I understand your example, but I would counter with what if a headhunter calls me and tells me company X is willing to hire me for 10% more. I don't really care what the official CPI is and neither will my current employer, all either one of us know is that the market through competition is driving up wage prices. If my employer will incur costs and have difficulty replacing me than he counters and gives me the raise FIRST and only after reflecting on the impact of this on his profits does he raise prices. This is inflation due to growth and my paradigm of this is that it is wage growth that physically transfers inflation into the economy.

    That is my point in discussing it though. I think you can see some forms of inflation, something that isn't properly defined currently and you can mistake this for "general" inflation. I also think your understanding and analysis from a trading point of view are correct in that the trading mechanisms are pointing to an increase in some form of inflation.

    However, I believe that attempting to predict what will happen with prices in the near to mid-term has to rely on what your philosophy is regarding monetary/fiscal policy. Do you believe that the current policies are going to generate real growth or not and if there is any question to whether they will do you believe these policies are sustainable?

    Because you may be seeing signs in the technicals that "some form" of inflation is rising but I do not believe you are going to see true devaluation of cash until unemployment is back to growth rates and wages are increasing, allowing Joe Blow to bid up the price of IPhones and flat screen TV's as well as houses cause he know has a job and his wages are increasing. Further, I don't think the current monetary/fiscal policies are forever sustainable. Thus, there will be a time in the near future where if these policies will need to be reverted and without real growth deflation will occur as a result.

    Important issue to decipher as the way you play these scenarios is completely different.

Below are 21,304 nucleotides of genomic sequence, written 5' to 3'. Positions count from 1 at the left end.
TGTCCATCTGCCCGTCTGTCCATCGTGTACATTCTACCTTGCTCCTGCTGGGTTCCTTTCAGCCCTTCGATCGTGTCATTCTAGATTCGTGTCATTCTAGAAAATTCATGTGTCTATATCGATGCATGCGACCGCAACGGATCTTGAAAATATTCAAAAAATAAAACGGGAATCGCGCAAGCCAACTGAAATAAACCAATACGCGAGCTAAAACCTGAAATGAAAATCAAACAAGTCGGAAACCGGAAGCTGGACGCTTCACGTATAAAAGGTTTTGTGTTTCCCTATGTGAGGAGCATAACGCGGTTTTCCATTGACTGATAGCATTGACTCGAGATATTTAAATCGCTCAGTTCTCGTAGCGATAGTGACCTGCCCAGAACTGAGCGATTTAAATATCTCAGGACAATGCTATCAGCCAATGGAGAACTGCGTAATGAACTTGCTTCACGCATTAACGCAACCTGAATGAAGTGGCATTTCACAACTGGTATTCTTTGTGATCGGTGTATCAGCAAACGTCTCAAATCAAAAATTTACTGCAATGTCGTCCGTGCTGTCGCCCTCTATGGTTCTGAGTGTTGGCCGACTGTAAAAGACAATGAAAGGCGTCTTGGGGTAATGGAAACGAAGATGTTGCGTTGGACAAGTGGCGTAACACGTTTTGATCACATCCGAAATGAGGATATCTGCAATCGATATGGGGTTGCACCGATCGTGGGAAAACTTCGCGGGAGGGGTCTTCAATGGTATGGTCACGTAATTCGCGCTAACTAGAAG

Feb 4 10:57 AM | Likes Like |Link to Comment
  • Employment - Further Detail [View article]
    "we'll get wage growth after the fact...wages trail inflation, they don't cause it. "

    You are much better educated in the economic arts than me so no disrespect intended, but my simple common sense makes me doubt this statement.

    You need more buyers and/or more money chasing the same number of goods to get price inflation as I understand it. Assuming this is true then it would seem that higher wages or increased credit are required to precede inflation.

    I suppose you could get raw material price increases before wage increases as a result of "anticpated" inflation due to lack of faith in a sovereign's ability to repay you, say for example with oil and having to transact in USD to sell your oil you see the mounting debt/loose credit for banks as eventual devaluation and thus you anticipate this by increasing the price for your oil. And increasing the price of energy would have immediate price increase effects on all other raw materials as energy is an input required to produce these materials.

    But otherwise it seems impossible to get price increases without first getting additional money into the system by either increased wages or credit.

    An argument might be made that more credit is the vehicle here with low interest rates expanding credit. But this hasn't translated into expanding credit. There is data out there showing banks, corporations, and households have been saving and not spending with the increased government spending only managing to replace what the private section has pulled back on.

    Thus, how are prices rising as a result of more dollars competing for the same number of goods? I am just not seeing that, I am seeing raw material prices inflated and wages dropping (either no pay raises to equal the rise in prices, no job at all, or your full time job being replaced by part time work.....all contributing to less money to compete for the same goods).

    Thus again I fail to see how you get true inflation (def: "The overALL general upward price movement of goods and services in an economy). All prices are not going up because wages are not increasing. Thus to me you cannot have inflation without wage increases first. And before you can get wage increases you have to get people employed first.

    Sorry for the long rant but quite an important subject to properly understand at this time.
    Feb 2 06:50 PM | Likes Like |Link to Comment